1
$\begingroup$

I am working with modules, but I guess this question is valid with any abelian category.

Let $R$ be a ring, and $F$ a covariant functor. Let $M$ be an $R$-module and $N$ a submodule of $M$. Looking at certain examples (like the $\cdot \oplus A$ functor, or the $\operatorname{Hom}_R(A, \cdot)$ functor, for a fixed $R$-module $A$), I am tempted to say that $FN$ is a submodule of $FM$, or at least that $FN$ embeds into $FM$ in a very natural way: with the homomorphism $F \iota$, where $\iota : N \longrightarrow M$ is the inclusion. This is true if $F$ is left exact, or more generally if it preserves monomorphisms, but it is always true?

If $F$ is instead contravariant, there seems to be no sensible notion of how $FN$ and $FM$ relate to each other in terms of inclusion.

I believe there is no reason for my first question to be true, but I cannot think of a counterexample. Also, more informally, I was wondering why it doesn't work. What I mean is that we define a functor with some "structure-preserving" properties, so that we can use it to study our objects. Then why isn't such a natural relation as inclusion be preserved by a functor?

$\endgroup$
3
  • 3
    $\begingroup$ Tensoring with a fixed module is a functor (from the category of $R$-modules to itself) which doesn't necessarily respect injectivity. In fact, a module for which tensoring with that module respects injectivity is called "flat", and it is a rather important concept. $\endgroup$
    – Arthur
    Jan 5, 2018 at 14:33
  • 1
    $\begingroup$ I know of the counterexample with $M = \mathbb{Z}$, $N = 2 \mathbb{Z}$ and $F$ that is tensoring with $\mathbb{Z} / 2 \mathbb{Z}$. Then the inclusion becomes the zero map $FN \longrightarrow FM$. However I feel like this is a sort of half-counterexample. The inclusion doesn't work, but clearly $FN$ embeds into $FM$. Do you know of any counterexample where there is no room for doubt? Sorry if I'm picky... $\endgroup$
    – frafour
    Jan 5, 2018 at 14:58
  • 3
    $\begingroup$ @user404944 Take the inclusion $\mathbb{Z}\to \mathbb{Q}$ with the same $F$. $\endgroup$
    – Arnaud D.
    Jan 5, 2018 at 15:28

2 Answers 2

2
$\begingroup$

I assume $F$ is a functor from modules to modules. A typical example is $M \otimes_R (-)$ where $M$ is a right $R$-module: this is a functor from left $R$-modules to abelian groups. It preserves monomorphisms / injectivity iff it is exact (for this we need to know that the functor is already additive and right exact) iff $M$ is flat, and there are many examples of modules which are not flat.

Perhaps the simplest one is $\mathbb{Z}/2\mathbb{Z}$, or more generally any abelian group with nontrivial torsion, as a module over $\mathbb{Z}$. The corresponding functor sends an abelian group $A$ to the quotient $A/2A$; the quotient map $A \to A/2A$ is the universal map from $A$ to a $\mathbb{Z}/2\mathbb{Z}$-module, or equivalently an $\mathbb{F}_2$-vector space. And this functor does not preserve the inclusion $\mathbb{Z} \subsetneq \mathbb{Z}[1/2]$, because the latter is sent to zero.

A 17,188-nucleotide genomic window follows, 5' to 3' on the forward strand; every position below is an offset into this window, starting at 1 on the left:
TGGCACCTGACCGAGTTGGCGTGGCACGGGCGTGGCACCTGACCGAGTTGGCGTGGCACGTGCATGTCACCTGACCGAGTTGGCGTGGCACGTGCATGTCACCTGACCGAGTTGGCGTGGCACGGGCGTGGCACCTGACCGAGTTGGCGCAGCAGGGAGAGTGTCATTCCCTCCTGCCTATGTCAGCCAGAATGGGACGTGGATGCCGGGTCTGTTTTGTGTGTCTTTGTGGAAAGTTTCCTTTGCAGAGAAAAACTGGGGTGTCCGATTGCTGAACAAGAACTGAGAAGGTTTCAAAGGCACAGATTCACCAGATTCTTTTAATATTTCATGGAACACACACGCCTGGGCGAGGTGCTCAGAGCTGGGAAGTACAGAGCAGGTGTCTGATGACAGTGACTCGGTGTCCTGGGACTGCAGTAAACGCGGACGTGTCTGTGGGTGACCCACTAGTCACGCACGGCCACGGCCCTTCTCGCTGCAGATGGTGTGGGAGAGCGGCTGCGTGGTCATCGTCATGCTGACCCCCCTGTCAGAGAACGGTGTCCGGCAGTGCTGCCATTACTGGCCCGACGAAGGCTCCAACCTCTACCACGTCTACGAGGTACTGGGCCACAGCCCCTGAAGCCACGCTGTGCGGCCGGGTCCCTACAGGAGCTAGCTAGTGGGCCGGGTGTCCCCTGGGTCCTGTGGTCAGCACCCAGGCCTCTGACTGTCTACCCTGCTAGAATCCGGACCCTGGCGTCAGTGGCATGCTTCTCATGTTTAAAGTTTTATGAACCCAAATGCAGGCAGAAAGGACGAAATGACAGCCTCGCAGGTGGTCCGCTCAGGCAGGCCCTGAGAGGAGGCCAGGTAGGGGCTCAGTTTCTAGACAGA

Then why isn't such a natural relation as inclusion be preserved by a functor?

The practical case is simply that there are many useful and interesting functors arising in practice, such as the one described above, which don' t preserve monomorphisms, so we don't want preserving monomorphisms to be part of the definition of a functor. There's more to say here but mostly it's a matter of getting more experience with how category theory works.

$\endgroup$
2
$\begingroup$

Let me first address your last question. It's not correct to think of a functor as an operation that preserves all the structure of modules. Rather, a functor is an operation that preserves certain very specific structure: namely, homomorphisms and their composition. There is no reason to expect a general functor to preserve anything more than that, because that's not what functors are designed to do. You may find it enlightening to consider group homomorphisms as an analogy. The property of being a normal subgroup is extremely important in group theory, but if $f:G\to H$ is a group homomorphism and $K\subseteq G$ is a normal subgroup, then $f(K)$ is not necessarily a normal subgroup of $H$. This isn't a flaw in the definition of group homomorphisms; it's just not what they're designed to do.

So, in particular, if you want a functor to preserve submodules, you first need to relate submodules to the structure that functors do preserve, namely homomorphisms. The natural way to express submodules in terms of homomorphisms is via the inclusion homomorphism, and up to isomorphism, inclusion homomorphisms are the same thing as monomorphisms. So it's not likely to be fruitful to talk about functors which preserve the relation of being a submodule literally; instead, the natural thing to hope for is for functors to preserve monomorphisms. Of course, this is not true of all functors, but it is true of many important functors, and this is the "right" way to talk about functors which "respect inclusion". This is even the right way to talk about "respecting inclusion" for contravariant functors (which you should think of as covariant functors to the opposite category), or more generally functors to more exotic categories where "monomorphisms" are not the same thing as inclusions in any direct sense.

$\endgroup$

You must log in to answer this question.

Not the answer you're looking for? Browse other questions tagged .